Wednesday, August 16, 2006

La Moustache

Himself and I are pretty much always up for a movie, unless of course we've ordered it from Netflix, in which case it will sit next to the television for months since neither of us is up for The Sea Inside (I know, I know, it's a wonderful film but he is a quadriplegic and the whole idea make us both just so sad) or The True Meaning of Pictures: Shelby Lee Adams' Apalachia (again, uplifting, I know, poverty and hard times, worth watching, I KNOW so stop staring at me like I'm a snob). See, these are winter movies and I'm returning them today, for sure, so we can get something more uplifting from our queue. So, within the next few days we should get The Wedding Crashers, A Very Long Engagement and Enron: The Smartest Guys in the Room. And we WILL watch them within the week.

So, when Himself asked me to the movies a few days ago, I was up for a movie. I checked out the closest Laemmle since there's always a film playing there that I want to see and I decided that this particular French flick sounded perfect. It couldn't have sounded more perfect with words like Kafkaesque and Hitchcock bandied about in the same rave review. So we went to see La Moustache. Haven't seen it yet? Don't worry, it will be available at Netflix within the week, I'm sure. These are the reviews that had me almost running to the cinema in excitement:

  • A paranoid thriller in the manner of Alfred Hitchcock (Chicago Sun Times)
  • A feast of sustained tension (Variety)
  • A mini masterwork (Village Voice)
  • Hitchcockian (New York Times)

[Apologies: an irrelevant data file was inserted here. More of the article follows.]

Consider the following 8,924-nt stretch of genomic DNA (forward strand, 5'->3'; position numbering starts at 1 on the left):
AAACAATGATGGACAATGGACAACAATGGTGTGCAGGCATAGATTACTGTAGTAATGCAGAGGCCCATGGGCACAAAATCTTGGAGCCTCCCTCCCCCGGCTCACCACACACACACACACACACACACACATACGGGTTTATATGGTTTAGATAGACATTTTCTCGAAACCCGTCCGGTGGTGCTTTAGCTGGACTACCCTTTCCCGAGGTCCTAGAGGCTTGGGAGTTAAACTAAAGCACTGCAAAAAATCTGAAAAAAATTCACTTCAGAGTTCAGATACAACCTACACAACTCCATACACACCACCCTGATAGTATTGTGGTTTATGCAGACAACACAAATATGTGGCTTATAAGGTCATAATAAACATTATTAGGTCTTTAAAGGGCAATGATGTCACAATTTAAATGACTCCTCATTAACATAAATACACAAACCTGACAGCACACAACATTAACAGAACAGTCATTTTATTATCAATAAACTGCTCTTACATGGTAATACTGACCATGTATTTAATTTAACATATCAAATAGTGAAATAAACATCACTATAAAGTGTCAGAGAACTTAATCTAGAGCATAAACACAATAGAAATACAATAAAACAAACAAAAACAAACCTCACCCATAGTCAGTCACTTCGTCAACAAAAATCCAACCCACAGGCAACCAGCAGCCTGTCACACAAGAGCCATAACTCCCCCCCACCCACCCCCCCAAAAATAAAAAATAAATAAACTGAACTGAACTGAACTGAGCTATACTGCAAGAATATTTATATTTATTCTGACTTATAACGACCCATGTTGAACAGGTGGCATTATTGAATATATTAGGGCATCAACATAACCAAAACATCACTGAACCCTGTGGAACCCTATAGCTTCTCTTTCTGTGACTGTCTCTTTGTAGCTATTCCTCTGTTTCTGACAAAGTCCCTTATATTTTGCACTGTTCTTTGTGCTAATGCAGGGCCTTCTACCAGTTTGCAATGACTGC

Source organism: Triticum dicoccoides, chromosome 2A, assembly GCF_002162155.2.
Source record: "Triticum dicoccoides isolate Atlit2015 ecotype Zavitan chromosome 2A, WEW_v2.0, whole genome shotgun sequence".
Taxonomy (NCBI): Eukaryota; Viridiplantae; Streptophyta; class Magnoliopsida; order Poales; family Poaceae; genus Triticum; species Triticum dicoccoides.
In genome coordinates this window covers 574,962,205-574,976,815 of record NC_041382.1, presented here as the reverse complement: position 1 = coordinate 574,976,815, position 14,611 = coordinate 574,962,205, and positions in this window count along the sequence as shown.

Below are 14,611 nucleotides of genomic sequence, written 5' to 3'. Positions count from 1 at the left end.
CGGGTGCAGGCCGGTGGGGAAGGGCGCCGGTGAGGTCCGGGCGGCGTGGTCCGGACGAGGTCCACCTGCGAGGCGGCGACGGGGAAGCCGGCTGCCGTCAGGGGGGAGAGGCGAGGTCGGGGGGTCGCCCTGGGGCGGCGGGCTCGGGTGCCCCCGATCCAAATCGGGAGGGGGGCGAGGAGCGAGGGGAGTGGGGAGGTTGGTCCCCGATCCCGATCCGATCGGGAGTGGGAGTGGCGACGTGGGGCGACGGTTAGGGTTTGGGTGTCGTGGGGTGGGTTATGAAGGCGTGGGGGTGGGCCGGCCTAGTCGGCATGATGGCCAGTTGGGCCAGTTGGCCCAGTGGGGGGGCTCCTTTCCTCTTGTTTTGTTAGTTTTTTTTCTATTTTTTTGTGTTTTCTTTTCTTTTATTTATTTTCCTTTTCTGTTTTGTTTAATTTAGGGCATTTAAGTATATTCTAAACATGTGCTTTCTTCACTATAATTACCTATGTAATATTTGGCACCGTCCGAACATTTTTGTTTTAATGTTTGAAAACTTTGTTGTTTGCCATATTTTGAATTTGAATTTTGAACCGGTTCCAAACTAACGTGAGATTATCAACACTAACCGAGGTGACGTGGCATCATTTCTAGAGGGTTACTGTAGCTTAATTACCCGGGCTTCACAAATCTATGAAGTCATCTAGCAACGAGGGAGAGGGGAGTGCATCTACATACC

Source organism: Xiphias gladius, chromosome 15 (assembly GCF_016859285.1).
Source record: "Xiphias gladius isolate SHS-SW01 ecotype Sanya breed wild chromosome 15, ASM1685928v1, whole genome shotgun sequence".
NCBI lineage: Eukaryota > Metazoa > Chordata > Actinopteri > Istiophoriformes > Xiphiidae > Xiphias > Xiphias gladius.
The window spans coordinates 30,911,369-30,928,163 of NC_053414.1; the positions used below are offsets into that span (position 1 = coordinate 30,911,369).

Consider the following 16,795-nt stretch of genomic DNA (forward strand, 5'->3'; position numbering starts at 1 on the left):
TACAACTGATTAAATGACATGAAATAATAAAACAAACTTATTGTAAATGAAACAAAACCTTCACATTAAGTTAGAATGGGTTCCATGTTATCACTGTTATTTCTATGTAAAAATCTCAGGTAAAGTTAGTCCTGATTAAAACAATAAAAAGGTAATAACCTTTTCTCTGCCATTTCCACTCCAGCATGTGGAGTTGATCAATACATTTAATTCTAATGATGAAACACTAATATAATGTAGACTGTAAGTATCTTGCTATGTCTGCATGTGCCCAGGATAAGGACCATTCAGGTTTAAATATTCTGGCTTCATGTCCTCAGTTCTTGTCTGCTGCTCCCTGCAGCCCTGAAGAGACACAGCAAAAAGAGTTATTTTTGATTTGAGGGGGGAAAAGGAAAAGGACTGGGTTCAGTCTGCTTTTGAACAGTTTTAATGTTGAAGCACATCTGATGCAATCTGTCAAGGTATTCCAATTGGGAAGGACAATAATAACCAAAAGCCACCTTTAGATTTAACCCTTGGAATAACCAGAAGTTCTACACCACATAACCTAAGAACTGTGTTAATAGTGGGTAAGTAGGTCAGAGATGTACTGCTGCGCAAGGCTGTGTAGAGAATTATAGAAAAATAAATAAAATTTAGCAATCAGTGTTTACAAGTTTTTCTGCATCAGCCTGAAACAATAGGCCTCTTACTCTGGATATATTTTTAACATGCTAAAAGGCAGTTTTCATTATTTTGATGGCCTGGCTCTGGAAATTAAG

Couldn't get there fast enough...and then I wasn't thrilled, tense or weirded out in a Hitchcockian manner. Not one time. Not ever. And a mini masterwork? Who are these reviewers?

Here's the Wikipedia synopsis.

Synopsis

'La Moustache' opens with Marc Thiriez, a middle aged Parisian, asking his wife if he should shave off the moustache he has sported for most of his adult life. His wife, Agnes, wryly comments that she wouldn't recognize his without it, yet as she leaves Marc shaves the moustache off. Upon her return, Marc asks his wife if she notices anything. She does not respond. A day passes and he then asks his wife is she has noticed that he has shaved off his moustache. She tells him that he hasn't had a moustache in years. What follows is a moment of catharsis-Marc is told that his father is dead, that his best friends do not exist, and he soon learns that his wife wants to have him institutionalized. In a moment of panic, Marc flees the country and travels to Hong Kong.

The movie's resolution is unclear, as is the movie itself. La Moustache captures an element of suspense, though the actions and plot are ambiguous. Many critics have said that the film's events are not literal, but metaphorical and are symbolic of Marc's loss of identity (of a possible Mid-life crisis).


I'm not a complete dolt, but when the actions AND the plot are ambiguous, well, it's hard to sit on the edge of one's seat. And Himself didn't mind going back for a refill on the bathtub-sized tub of popcorn in the middle of an 'exciting' scene. That's how exciting it was.

2 Comments:

Blogger junebee said...

I used to love foreign movies when I was in college.

I'm trying to get up the nerve to get "Taeguki" which is a Korean movie about war but I read a review that it's fairly graphic and I'm a weenie when it comes to blood and guts!

5:26 PM  
Anonymous Betsy Milligan said...

You are nuts to have bypassed The Sea Inside.
But I've told you that before. xxxB

3:33 PM  

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